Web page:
Violence Hits Guantanamo Bay As Inmates Continue Hunger Strike | WAMU 88.5 - American University Radio

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Violence Hits Guantanamo Bay As Inmates Continue Hunger Strike

Inmates fought guards at Guantanamo Bay, Cuba, after military authorities decided to end communal housing in one of the prison's camps, and instead put prisoners in individual cells. At least one detainee was reportedly injured by a rubber bullet in the clash Saturday.

The violence began after the facility's commander ordered the move Saturday morning. According to the U.S. Southern Command, the decision was made after detainees covered windows and surveillance cameras, limiting guards' ability to monitor them at all times.

The forced transfer was also used as an opportunity to evaluate the health of the prisoners — dozens of them are on a hunger strike.

"Some detainees resisted with improvised weapons," according to the official statement, "and in response, four less-than-lethal rounds were fired. There were no serious injuries to guards or detainees."

The prisoners' weapons included batons, broomsticks, and plastic water bottles, according to multiple reports.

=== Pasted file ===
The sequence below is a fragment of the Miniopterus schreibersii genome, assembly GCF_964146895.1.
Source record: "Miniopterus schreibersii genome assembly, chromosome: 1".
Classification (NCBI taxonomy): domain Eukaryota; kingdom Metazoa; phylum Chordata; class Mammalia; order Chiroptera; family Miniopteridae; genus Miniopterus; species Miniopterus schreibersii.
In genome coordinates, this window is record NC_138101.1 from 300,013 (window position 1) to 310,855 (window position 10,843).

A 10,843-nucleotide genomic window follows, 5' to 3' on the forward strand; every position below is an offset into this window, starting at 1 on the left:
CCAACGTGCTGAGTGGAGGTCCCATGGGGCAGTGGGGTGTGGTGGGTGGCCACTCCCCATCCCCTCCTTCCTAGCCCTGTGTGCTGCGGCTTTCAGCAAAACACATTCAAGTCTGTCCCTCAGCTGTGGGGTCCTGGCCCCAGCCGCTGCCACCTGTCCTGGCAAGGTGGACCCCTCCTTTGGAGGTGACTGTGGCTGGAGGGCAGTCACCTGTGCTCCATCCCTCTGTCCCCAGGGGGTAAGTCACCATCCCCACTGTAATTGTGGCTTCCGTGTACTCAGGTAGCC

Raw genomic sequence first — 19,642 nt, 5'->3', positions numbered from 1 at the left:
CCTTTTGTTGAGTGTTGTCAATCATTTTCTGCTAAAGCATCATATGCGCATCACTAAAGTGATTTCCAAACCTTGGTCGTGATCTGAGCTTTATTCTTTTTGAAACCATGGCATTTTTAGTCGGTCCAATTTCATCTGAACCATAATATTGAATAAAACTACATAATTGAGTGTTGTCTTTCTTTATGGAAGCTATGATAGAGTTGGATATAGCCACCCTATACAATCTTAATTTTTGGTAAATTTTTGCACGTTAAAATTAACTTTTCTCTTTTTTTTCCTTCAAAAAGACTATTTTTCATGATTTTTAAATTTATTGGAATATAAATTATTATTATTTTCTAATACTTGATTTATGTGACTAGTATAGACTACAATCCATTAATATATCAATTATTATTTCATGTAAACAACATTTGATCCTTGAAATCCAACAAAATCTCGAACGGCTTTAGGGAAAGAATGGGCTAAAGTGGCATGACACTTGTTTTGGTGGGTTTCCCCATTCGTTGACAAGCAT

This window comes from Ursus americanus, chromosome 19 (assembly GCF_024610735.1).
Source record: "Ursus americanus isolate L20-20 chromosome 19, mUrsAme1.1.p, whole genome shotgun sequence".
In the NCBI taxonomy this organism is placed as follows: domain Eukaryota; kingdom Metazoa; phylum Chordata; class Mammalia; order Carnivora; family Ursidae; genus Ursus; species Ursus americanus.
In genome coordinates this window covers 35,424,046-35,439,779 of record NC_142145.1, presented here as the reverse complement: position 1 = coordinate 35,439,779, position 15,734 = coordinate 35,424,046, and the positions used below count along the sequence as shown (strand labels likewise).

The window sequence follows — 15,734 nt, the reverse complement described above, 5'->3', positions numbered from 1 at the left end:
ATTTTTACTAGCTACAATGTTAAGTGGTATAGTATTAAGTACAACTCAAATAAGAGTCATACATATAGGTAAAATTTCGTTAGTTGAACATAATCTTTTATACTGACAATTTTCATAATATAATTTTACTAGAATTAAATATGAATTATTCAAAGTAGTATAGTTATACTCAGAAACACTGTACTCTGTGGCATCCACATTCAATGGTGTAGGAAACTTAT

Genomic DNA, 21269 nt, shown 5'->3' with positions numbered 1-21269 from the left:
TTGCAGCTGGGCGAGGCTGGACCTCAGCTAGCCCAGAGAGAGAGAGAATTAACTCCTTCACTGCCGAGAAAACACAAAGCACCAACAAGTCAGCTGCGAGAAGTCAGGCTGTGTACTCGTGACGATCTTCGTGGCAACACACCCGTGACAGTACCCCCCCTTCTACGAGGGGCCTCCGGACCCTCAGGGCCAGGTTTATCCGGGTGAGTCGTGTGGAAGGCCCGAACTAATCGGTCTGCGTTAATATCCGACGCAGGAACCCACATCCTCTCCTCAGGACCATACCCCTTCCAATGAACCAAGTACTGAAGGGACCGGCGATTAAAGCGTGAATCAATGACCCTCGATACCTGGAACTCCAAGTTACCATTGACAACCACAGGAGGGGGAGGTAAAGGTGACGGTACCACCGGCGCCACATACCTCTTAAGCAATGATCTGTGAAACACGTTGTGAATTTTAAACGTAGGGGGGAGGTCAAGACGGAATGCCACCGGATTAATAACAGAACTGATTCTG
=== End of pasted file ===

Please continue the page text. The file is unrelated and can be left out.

The incident occurred in an area of Guantanamo Bay that had evolved into a "medium-security" section since the first inmates were brought there more than 10 years ago.

According to The Miami Herald, a recent visit to the camp showed that the guards "had lost a measure of control" over the inmates.

"The captives could be seen systematically disobeying communal camp rules. They covered surveillance cameras in individual cells with cereal boxes," writes Carol Rosenberg. "They refused to admit food carts to the cellblocks. Commanders said they were concerned that, out of view of the guard force, there were stealth hunger strikers who could suddenly die."

Reports of the number of prisoners who are currently on a hunger strike fluctuate, with some news outlets citing the Pentagon's estimate of 43 prisoners out of a total of 166, and others saying the number is more than 60, citing sources in the military and the inmates' defense attorneys.

Last week, the Pentagon named 11 inmates who were being force-fed so they would not starve themselves to death.

As CNN reports, the hunger strike was prompted by inmates' anger over guards' searching their Qurans and other practices that began after a change in command at the base last summer.

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